System captures 1TB per day; uses data from LIDAR, radar, thermal and HD cameras, satellite data, and weather forecasts
Rolls Royce and Intel are combining their technologies to design autonomous shipping systems, which they hope will improve the efficiency of maritime voyages and drive down insurance costs.
The two companies are working together on the technology, which has already been trialled on a 165-metre passenger ferry in Japan.
The system uses Intel’s Xeon Scalabale processors and NAND SSDs and Rolls Royce’s Intelligence Awareness system, which was introduced earlier this year.
The Rolls Royce system processes data from LIDAR, radar, thermal and HD cameras, satellite data, and weather forecasts to help ships detect and navigate objects, and is particularly suited for night trips.
It features four UI modes: virtual reality, both in 2D and 3D, augmented reality, and “precision mode”.
AR mode augments fellow vessels with pop-up info on a live video feed, while on the VR modes, sensor data is displayed as part of a wider map graphic.
Precision mode provides distances between autonomous ships and their surroundings, suited for docking, narrow routes, or congested waterways.
The system was piloted on the commercial Mitsui O.S.K-operated Sunflower ferry, for sailings between Kobe and Oita, Japan.
It’s Dangerous At Sea
Intel said that dangerous ocean conditions have resulted in 1,129 shipping losses over the last 10 years.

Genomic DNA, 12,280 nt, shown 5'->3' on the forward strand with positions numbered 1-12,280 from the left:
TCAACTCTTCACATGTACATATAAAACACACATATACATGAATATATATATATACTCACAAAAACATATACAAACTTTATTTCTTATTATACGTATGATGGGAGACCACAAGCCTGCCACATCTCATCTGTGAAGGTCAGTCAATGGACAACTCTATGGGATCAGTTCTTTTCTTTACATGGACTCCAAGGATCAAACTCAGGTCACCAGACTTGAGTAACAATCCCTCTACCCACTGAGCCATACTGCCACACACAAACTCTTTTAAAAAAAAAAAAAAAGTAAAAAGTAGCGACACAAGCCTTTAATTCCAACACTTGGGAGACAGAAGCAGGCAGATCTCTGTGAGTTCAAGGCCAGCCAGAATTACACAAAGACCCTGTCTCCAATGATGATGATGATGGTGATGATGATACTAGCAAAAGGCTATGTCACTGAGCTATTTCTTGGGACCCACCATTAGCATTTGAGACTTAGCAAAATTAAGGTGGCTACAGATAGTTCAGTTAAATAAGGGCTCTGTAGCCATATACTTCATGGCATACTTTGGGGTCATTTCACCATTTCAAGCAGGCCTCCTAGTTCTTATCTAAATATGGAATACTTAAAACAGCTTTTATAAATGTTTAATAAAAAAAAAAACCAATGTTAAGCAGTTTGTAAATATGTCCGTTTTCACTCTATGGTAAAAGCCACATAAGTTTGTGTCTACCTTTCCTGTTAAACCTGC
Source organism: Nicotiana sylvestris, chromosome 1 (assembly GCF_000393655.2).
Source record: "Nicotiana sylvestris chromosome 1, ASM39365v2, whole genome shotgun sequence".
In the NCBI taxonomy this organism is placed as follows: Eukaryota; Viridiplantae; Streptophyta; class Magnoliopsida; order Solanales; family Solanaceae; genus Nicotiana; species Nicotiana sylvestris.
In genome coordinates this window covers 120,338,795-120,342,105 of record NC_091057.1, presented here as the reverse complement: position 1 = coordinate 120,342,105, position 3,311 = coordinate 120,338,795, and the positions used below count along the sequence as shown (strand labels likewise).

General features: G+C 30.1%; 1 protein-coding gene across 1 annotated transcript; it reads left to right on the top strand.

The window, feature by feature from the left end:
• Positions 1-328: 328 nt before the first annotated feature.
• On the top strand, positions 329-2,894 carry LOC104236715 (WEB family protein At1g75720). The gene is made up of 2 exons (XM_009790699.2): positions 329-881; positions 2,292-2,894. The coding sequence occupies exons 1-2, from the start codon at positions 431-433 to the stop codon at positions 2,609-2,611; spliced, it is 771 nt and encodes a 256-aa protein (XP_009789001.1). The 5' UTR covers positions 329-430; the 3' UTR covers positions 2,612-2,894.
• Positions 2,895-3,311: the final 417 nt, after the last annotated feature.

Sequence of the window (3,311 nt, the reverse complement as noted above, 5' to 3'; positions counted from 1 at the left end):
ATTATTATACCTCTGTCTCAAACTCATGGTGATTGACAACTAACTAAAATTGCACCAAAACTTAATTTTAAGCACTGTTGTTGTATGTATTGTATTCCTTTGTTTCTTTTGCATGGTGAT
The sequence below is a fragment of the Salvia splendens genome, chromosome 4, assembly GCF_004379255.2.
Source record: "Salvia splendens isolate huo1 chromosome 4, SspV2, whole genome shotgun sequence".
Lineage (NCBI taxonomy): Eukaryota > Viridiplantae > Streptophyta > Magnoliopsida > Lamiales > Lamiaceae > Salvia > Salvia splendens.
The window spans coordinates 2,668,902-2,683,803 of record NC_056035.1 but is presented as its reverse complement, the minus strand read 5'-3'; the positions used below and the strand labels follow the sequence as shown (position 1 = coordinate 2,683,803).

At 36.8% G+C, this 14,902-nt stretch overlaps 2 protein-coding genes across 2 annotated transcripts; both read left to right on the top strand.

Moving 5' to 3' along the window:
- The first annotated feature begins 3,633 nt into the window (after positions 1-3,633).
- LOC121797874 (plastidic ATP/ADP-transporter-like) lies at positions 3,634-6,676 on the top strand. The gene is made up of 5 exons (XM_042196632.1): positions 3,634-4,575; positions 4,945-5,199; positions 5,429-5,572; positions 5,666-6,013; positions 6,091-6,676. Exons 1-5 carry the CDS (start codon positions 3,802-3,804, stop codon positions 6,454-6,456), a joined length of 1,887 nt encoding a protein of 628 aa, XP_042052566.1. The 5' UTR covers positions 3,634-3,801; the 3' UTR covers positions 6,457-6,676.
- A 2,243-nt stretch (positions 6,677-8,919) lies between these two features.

By combining their respective technologies, the companies hope to enable better human decision-making, safer, more efficient shipping, and even lower insurance premiums for vessels.
Roll-out will turn ships into “floating datacentres” with commercial operators able to extract valuable journey data, the two said.
Kevin Daffet, Rolls Royce director of engineering & technology and ship intelligence, said: “This collaboration can help us to support ship owners in the automation of their navigation and operations, reducing the opportunity for human error and allowing crews to focus on more valuable tasks.
“Simply said, this project would not be possible without the lead-edge technology Intel brings to the table. Together, we’ll blend the best of the best, Intel and Rolls Royce, to change the world of shipping.”
Their intelligence shipping solutions will have datacentre, AI, and edge computing capabilities to enable navigation, obstacle detection, and communications.
Intel’s Field Programmable Gate Array tech will solve design challenges associated with shipping intelligence, allowing edge operations for obstacle detection and navigation; while its Scalable Processors for high-performance computing will be used for modelling of ship functions
Optane SSD 3D NAND for storage will extract data generated through real-time analysis and systems modelling – acting as the ship’s “black box”. Once docked, data stored on the black box will be used for training and analysis.
Intel said data captured on each vessel will reach up to 1TB per day or 30-40TB over a month-long voyage.